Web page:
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June 06, 2018

IMF published its staff report and selected issues report under the 2018 Article IV consultation with Romania. Directors commended the improvements in the financial sector in recent years and examined the findings of the Financial Sector Assessment Program (FSAP). They called for strengthened macro-prudential policies to address emerging vulnerabilities from the exposure of banks to the government and the real estate sectors. They supported enhancing supervisory practices and the crisis management framework.

The staff report noted that, in line with the FSAP recommendations, the authorities are encouraged to continue strengthening the anti-money laundering and combating the financing of terrorism (AML/CFT) framework in compliance with the Financial Action Task Force (FATF) standards. The report highlighted that the resilience and profitability of the banking sector has improved in recent years. Moreover, profitability and liquidity positions of banks have strengthened. Non-performing loans (NPLs) declined significantly, reflecting the proactive efforts of the National Bank of Romania (NBR) to encourage NPL sales and write-offs. However, vulnerabilities arise from the high exposure of banks to the real estate sector and sovereign debt. The mortgage contracts expose banks to credit risks in the event of sharp increases in interest rates. The effectiveness of existing macro-prudential tools on mortgages is undermined by the Prima Casa program, which allows loan-to-value ratios of up to 95%.

Staff warned against legislative initiatives that could harm the financial system. Several recent initiatives would, if enacted, reduce the amount of credit provided to the real economy and slow the resolution of NPLs, thus adversely affecting financial stability. This includes the proposed caps on interest rates for household lending and several measures that adversely affect the functioning of the market for NPLs, such as allowing individuals to repurchase debt from debt collectors at a legislated maximum amount. NBR agreed with the main vulnerabilities identified by the ongoing FSAP and welcomed its recommendations. Initial steps have been taken to implement most of the FSAP recommendations. Implementing the FSAP recommendations will help to further improve the resilience of the banking sector. Drawing on the conclusions of the ongoing FSAP, staff recommended certain macro-prudential policies to address these vulnerabilities.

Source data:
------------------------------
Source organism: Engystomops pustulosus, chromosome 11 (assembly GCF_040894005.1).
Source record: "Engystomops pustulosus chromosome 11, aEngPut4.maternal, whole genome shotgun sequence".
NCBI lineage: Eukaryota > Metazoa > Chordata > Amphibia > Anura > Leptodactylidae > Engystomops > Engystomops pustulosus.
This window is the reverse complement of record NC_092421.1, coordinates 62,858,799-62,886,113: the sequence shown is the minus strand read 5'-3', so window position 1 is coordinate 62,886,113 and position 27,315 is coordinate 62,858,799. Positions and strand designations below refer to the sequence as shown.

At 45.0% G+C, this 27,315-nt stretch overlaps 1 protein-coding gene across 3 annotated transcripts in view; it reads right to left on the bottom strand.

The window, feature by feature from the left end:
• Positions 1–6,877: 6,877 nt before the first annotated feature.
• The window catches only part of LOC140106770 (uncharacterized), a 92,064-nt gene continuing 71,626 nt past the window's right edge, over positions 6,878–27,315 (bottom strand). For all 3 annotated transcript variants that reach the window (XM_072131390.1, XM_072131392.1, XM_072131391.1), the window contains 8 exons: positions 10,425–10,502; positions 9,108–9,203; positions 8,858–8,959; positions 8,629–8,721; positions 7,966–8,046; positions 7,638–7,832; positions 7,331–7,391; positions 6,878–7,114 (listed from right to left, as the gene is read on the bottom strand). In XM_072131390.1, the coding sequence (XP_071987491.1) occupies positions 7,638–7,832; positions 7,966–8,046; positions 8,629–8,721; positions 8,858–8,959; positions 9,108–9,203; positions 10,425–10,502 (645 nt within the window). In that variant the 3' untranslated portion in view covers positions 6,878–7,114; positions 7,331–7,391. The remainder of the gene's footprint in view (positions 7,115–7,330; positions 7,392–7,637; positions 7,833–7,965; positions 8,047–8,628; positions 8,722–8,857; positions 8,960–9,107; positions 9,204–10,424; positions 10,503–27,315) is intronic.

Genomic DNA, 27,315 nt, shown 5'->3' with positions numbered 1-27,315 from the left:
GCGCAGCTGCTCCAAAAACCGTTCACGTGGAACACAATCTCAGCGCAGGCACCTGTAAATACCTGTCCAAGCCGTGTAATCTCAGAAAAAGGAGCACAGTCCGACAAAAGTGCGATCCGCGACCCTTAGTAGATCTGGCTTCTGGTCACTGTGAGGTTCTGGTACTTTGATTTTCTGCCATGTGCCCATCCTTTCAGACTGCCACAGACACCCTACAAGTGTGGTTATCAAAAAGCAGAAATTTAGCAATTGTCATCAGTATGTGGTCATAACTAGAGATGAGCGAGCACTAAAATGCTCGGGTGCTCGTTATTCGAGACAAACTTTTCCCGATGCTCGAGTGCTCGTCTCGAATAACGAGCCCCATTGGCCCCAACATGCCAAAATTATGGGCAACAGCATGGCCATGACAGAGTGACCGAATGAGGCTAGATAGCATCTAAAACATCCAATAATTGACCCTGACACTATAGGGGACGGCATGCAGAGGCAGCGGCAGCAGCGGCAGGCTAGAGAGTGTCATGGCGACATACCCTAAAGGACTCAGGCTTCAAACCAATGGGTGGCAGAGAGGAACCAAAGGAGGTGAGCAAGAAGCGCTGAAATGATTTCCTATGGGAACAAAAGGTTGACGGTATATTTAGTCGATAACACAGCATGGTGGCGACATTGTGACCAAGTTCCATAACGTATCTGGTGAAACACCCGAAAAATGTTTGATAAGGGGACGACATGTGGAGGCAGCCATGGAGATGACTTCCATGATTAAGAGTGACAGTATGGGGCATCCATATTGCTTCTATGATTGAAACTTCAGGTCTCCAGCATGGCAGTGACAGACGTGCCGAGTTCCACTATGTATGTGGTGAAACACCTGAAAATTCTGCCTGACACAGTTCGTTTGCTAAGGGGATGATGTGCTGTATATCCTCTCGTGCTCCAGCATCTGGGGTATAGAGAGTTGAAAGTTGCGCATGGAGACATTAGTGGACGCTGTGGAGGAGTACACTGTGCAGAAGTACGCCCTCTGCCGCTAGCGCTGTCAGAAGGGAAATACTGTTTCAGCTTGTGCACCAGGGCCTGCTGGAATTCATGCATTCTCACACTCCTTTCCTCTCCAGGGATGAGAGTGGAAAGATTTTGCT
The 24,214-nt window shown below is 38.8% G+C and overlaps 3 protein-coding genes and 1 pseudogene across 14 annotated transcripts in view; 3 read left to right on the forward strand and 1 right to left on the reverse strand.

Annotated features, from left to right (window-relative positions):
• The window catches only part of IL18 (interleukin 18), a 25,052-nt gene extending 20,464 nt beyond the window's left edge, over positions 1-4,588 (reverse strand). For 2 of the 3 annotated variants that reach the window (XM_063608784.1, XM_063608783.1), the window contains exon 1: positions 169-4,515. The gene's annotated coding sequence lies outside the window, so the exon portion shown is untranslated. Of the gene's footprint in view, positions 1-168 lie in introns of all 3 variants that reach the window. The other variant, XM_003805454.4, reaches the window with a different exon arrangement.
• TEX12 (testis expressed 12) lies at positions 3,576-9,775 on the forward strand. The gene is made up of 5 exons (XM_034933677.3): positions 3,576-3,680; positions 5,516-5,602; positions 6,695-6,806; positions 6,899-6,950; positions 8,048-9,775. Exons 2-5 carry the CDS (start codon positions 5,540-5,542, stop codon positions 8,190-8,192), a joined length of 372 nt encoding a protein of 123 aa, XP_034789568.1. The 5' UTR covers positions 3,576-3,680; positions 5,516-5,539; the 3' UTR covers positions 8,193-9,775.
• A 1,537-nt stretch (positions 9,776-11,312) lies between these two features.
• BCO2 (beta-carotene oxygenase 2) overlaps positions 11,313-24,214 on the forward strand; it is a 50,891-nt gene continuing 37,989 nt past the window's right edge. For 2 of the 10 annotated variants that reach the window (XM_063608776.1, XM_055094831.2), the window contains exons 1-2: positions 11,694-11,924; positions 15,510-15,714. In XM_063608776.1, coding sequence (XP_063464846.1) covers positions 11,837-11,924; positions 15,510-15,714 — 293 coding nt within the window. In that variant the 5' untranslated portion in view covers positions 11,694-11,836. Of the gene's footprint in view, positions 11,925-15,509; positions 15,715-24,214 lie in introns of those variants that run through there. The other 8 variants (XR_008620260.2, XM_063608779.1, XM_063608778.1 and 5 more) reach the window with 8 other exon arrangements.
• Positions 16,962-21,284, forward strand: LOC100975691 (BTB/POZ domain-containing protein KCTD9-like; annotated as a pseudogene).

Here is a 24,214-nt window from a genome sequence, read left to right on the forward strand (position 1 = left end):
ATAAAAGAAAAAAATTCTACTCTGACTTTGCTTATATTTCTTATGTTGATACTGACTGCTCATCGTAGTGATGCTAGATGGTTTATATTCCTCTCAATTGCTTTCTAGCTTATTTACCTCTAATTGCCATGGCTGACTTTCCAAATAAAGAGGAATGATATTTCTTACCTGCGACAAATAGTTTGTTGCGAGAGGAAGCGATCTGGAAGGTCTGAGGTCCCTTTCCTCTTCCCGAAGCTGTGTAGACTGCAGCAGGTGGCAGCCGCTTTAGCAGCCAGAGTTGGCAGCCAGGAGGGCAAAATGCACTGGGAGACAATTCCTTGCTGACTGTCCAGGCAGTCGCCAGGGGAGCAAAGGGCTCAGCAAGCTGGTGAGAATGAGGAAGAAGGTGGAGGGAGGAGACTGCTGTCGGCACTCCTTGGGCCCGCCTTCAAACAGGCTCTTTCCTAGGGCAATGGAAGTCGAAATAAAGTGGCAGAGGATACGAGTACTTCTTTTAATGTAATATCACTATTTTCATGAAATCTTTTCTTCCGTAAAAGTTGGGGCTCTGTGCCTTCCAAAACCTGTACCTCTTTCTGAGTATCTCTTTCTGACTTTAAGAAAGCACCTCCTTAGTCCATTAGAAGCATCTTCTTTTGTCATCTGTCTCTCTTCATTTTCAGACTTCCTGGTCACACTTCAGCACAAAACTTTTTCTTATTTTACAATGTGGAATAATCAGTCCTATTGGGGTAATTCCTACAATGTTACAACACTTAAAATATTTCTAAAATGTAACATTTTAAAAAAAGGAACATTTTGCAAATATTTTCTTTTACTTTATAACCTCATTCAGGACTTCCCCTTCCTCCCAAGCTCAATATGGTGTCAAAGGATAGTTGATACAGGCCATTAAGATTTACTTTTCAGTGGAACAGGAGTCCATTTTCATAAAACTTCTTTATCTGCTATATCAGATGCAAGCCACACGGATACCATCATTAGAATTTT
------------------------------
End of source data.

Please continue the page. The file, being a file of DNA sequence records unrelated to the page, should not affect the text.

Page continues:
• A debt-service-to-income (DSTI) limit on mortgage lending would mitigate risks from the exposure of banks to the real estate sector.
  • Carefully calibrated capital surcharges could address vulnerabilities from sovereign exposures.
  • Capital surcharges—preferably the systemic risk buffer—should be calibrated carefully to increase the resilience of the banking system while avoiding unintended market impact. 
  • The National Committee for Macro-prudential Oversight (NCMO) should strengthen its accountability framework. Staff welcomed recent steps in this direction, including developing a common assessment of systemic risk at each NCMO meeting and publicly disclosing the proposed policy actions and voting distribution.

The assessment also revealed that supervisory practices and the crisis management framework need bolstering. The processes supporting banks’ supervisory review should be further developed and the framework for Emergency Liquidity Assistance should be finalized and implemented. Aligning provisioning regimes across banks and non-bank financial lenders (NBFLs) is also recommended. In addition, the selected issues report reviews the level and structure of tax revenues in Romania, analyzes the growth-friendliness and efficiency of its tax structure, and proposes options to improve revenue mobilization drawing from the experiences of other countries.


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Keywords: Europe, Romania, Banking, NPLs, Article IV, FSAP, Macro-prudential Policy, Systemic Risk, IMF

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